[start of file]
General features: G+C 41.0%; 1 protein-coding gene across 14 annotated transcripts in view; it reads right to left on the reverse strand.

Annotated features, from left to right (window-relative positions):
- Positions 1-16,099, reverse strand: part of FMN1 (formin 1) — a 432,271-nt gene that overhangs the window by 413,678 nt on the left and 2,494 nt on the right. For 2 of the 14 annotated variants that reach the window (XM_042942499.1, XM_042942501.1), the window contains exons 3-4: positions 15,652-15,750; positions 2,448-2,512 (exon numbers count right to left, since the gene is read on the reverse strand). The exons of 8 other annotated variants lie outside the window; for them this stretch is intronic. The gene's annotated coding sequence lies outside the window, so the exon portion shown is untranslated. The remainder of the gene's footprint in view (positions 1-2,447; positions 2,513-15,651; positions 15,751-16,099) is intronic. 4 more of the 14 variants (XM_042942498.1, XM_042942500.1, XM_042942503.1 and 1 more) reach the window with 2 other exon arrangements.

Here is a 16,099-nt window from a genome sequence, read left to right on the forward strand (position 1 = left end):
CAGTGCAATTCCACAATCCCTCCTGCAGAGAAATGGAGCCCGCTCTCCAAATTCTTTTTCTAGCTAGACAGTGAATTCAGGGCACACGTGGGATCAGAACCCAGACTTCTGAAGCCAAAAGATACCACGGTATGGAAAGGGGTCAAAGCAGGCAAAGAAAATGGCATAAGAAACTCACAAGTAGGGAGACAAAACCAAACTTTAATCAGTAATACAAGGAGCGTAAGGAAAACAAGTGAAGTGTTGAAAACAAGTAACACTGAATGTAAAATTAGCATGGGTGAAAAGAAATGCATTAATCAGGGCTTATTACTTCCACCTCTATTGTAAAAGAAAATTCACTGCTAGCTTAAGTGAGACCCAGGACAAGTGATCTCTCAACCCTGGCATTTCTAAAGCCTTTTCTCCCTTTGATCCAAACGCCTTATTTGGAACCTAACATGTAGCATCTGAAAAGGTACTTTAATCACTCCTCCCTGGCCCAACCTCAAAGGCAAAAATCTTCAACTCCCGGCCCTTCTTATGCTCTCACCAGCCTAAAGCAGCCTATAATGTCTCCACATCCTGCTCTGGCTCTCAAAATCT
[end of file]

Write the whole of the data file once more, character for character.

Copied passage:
General features: G+C 41.0%; 1 protein-coding gene across 14 annotated transcripts in view; it reads right to left on the reverse strand.

Annotated features, from left to right (window-relative positions):
- Positions 1-16,099, reverse strand: part of FMN1 (formin 1) — a 432,271-nt gene that overhangs the window by 413,678 nt on the left and 2,494 nt on the right. For 2 of the 14 annotated variants that reach the window (XM_042942499.1, XM_042942501.1), the window contains exons 3-4: positions 15,652-15,750; positions 2,448-2,512 (exon numbers count right to left, since the gene is read on the reverse strand). The exons of 8 other annotated variants lie outside the window; for them this stretch is intronic. The gene's annotated coding sequence lies outside the window, so the exon portion shown is untranslated. The remainder of the gene's footprint in view (positions 1-2,447; positions 2,513-15,651; positions 15,751-16,099) is intronic. 4 more of the 14 variants (XM_042942498.1, XM_042942500.1, XM_042942503.1 and 1 more) reach the window with 2 other exon arrangements.

Here is a 16,099-nt window from a genome sequence, read left to right on the forward strand (position 1 = left end):
CAGTGCAATTCCACAATCCCTCCTGCAGAGAAATGGAGCCCGCTCTCCAAATTCTTTTTCTAGCTAGACAGTGAATTCAGGGCACACGTGGGATCAGAACCCAGACTTCTGAAGCCAAAAGATACCACGGTATGGAAAGGGGTCAAAGCAGGCAAAGAAAATGGCATAAGAAACTCACAAGTAGGGAGACAAAACCAAACTTTAATCAGTAATACAAGGAGCGTAAGGAAAACAAGTGAAGTGTTGAAAACAAGTAACACTGAATGTAAAATTAGCATGGGTGAAAAGAAATGCATTAATCAGGGCTTATTACTTCCACCTCTATTGTAAAAGAAAATTCACTGCTAGCTTAAGTGAGACCCAGGACAAGTGATCTCTCAACCCTGGCATTTCTAAAGCCTTTTCTCCCTTTGATCCAAACGCCTTATTTGGAACCTAACATGTAGCATCTGAAAAGGTACTTTAATCACTCCTCCCTGGCCCAACCTCAAAGGCAAAAATCTTCAACTCCCGGCCCTTCTTATGCTCTCACCAGCCTAAAGCAGCCTATAATGTCTCCACATCCTGCTCTGGCTCTCAAAATCT